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Welcome to The Long View—where we peruse the news of the week and strip it to the essentials. Let’s work out what really matters.
This week: Linux 6.0 promoted to Stable, Debian 12 will include closed-source binaries, and Google Cloud opens its first Africa region.
First up this week: Linus “I pronounce Linux as Linux” Torvalds pushes the button on Linux 6.0. The new kernel has about 15,000 non-merge commits.
Notable updates in Linux 6.0 include better support for server CPUs—new and old. Not just changes for the new hotness—latest Xeon, newest EPYC, shiniest ARM, RISC-V—but also fixing a nasty side-effect of an ancient power-management workaround that throttled AMD perf.
Sean Michael Kerner: Linux 6.0 kernel enhances security [and] energy efficiency
Linux … is an essential component of the cloud. … Even Microsoft offers Linux-based compute. … “As is hopefully clear to everybody, the major version number change is more about me running out of fingers and toes than it is about any big fundamental changes. [But] 6.0 is one of the bigger releases,” Linus Torvalds wrote.
An energy-margin heuristic that limited process migration across CPUs has been removed from the Linux scheduler, resulting in better energy utilization in general. … The arm64 chip architecture can now finally properly swap transparent hugepages for memory, improving throughput of certain workloads significantly. … Runtime Verification (RV) is a lightweight yet rigorous formal verification method … analyzing the trace of the system’s actual execution and comparing it against a formal specification of the system behavior.
What else is notable? Kevin Purdy mouths this: [You’re fired—Ed.]
Most notable among them could be a patch that prevents a nearly two-decade slowdown for AMD chips, based on workaround code for power management in the early 2000s that hung around for far too long. … The average desktop user won’t see huge gains, but larger systems working on intensive input/output applications should benefit.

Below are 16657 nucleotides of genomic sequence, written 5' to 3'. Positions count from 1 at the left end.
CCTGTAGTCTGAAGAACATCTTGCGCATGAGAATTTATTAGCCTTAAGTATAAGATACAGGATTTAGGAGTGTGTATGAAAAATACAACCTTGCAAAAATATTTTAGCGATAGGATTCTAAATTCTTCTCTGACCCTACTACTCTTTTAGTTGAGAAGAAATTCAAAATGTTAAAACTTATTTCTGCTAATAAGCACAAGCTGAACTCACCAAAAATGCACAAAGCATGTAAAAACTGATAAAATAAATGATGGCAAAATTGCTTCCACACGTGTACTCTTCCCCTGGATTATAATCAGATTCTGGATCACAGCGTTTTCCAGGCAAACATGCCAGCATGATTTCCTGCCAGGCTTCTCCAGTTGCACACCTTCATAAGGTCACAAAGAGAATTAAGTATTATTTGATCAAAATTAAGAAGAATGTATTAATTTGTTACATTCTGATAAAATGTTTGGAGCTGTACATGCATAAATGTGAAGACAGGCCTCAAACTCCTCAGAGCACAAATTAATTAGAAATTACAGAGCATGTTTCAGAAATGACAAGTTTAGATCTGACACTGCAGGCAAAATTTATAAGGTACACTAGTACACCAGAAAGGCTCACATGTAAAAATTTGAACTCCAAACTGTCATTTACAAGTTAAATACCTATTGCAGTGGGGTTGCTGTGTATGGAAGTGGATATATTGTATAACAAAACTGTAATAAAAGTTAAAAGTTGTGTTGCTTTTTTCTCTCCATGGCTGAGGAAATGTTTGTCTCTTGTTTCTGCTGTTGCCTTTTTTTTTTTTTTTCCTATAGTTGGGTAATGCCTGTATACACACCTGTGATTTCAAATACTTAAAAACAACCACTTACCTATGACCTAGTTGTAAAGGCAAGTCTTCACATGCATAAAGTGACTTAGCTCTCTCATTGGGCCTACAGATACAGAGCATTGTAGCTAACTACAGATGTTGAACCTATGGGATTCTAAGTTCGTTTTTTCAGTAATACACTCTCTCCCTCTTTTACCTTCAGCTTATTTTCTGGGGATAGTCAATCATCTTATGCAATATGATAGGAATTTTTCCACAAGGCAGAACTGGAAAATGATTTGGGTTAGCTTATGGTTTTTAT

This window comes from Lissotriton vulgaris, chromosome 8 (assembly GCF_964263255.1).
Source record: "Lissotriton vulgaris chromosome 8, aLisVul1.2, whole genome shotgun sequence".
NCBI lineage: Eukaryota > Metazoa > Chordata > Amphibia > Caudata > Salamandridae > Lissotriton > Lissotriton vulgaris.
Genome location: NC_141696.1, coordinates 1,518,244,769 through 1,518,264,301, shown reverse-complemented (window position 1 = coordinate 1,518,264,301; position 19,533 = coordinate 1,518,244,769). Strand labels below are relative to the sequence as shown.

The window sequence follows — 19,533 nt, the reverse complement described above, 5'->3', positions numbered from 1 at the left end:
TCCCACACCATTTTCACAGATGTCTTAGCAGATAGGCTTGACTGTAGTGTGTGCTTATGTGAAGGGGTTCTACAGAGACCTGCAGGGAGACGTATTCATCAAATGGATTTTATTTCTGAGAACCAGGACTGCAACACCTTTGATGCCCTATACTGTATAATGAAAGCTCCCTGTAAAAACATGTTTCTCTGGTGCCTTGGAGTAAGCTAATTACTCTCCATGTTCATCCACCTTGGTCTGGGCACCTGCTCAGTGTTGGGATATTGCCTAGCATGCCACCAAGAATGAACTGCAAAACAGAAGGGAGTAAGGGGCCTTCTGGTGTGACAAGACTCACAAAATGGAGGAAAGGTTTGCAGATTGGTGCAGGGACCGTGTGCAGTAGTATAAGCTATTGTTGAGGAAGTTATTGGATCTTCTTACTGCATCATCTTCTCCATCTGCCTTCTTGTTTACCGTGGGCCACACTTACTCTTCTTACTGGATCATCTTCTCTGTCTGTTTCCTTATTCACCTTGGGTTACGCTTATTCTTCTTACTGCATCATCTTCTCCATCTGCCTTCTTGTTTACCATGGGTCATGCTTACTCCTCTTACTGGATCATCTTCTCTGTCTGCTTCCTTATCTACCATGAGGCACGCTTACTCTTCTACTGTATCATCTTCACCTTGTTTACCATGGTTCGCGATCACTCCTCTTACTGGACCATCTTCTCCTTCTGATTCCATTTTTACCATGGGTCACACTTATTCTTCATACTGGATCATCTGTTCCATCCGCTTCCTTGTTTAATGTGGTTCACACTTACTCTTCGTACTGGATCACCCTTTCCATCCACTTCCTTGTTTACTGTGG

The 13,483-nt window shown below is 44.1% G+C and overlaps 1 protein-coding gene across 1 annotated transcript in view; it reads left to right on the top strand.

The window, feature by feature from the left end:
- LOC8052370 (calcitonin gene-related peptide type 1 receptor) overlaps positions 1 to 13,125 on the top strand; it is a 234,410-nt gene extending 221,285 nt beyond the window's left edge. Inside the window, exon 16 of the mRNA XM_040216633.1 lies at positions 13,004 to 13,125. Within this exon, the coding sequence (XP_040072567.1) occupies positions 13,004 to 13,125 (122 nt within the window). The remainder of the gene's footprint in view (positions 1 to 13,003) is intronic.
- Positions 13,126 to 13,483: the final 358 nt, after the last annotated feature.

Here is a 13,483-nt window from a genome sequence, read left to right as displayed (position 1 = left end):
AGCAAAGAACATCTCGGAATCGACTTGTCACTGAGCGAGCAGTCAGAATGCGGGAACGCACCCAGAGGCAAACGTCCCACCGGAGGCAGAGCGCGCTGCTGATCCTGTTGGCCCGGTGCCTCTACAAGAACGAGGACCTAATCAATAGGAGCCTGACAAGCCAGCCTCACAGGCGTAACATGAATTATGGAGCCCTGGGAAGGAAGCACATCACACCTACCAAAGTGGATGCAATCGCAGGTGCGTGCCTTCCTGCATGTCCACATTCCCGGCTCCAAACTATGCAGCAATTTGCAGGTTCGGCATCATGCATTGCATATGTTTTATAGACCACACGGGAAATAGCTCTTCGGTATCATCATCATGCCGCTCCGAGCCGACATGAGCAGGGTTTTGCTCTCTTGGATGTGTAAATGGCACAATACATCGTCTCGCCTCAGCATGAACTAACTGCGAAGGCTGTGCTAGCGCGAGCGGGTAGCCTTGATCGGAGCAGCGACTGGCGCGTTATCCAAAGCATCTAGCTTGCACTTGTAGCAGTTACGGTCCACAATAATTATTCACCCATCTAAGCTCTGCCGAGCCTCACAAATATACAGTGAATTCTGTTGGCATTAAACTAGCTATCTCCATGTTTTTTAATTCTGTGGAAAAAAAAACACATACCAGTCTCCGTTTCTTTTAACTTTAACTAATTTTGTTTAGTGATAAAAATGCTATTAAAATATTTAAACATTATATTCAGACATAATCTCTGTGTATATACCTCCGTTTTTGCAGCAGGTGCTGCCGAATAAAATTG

Linux 6.0 includes several hardware drivers of note: fourth-generation Intel Xeon server chips, the not-quite-out 13th-generation Raptor Lake and Meteor Lake chips, [and] EPYC systems. … ACPI and power management improvements for Sapphire Rapids CPUs. … More work on RISC-V, OpenRISC, and LoongArch technologies. Intel Habana Labs Gaudi2 support, allowing hardware acceleration for machine-learning libraries. A “guest vCPU stall detector” that can tell a host when a virtual client is frozen.
One small, quirky addition points to larger things happening inside Linux: Lenovo’s ThinkPad X13s, based on an ARM-powered Qualcomm Snapdragon chip, get some early support in 6.0. ARM support is something … Torvalds is eager to see—he recently wrote release notes for kernel versions from his M2-powered MacBook Air.
How about some real-world testing? Here’s TNZfr’s impression:
Compiled, installed and very happy for office @ home, I use a ryzen 5950x and a 5850u. The difference between the last 5.19 and the 6.0 is significant. (I have an old intel core i5 2400 somewhere else—not a big difference, it’s better but it’s not so evident.)
Firefox displays quicker,
LibreOffice starts quicker. …
Shadow of the Tomb Raider 3072*1728 full options … 5.19.12: 62 fps / 6.0.0: 68 fps with less jerks.
In a stunning volte-face, the Debian community has broken with three decades of Kanute-like denial of non-free software. This comes mostly in the form of precompiled, proprietary device drivers.
Pigs fly. Hell freezes over. Cats live with dogs.
Steven J. Vaughan-Nichols: Debian Linux accepts proprietary firmware
“This is not your dad's Debian”
In Debian Linux’s 29-year history, there was one constant: Debian would be made entirely of free software. … Until now. Starting with the next version, Debian 12, aka Bookworm, Debian Linux will include proprietary firmware.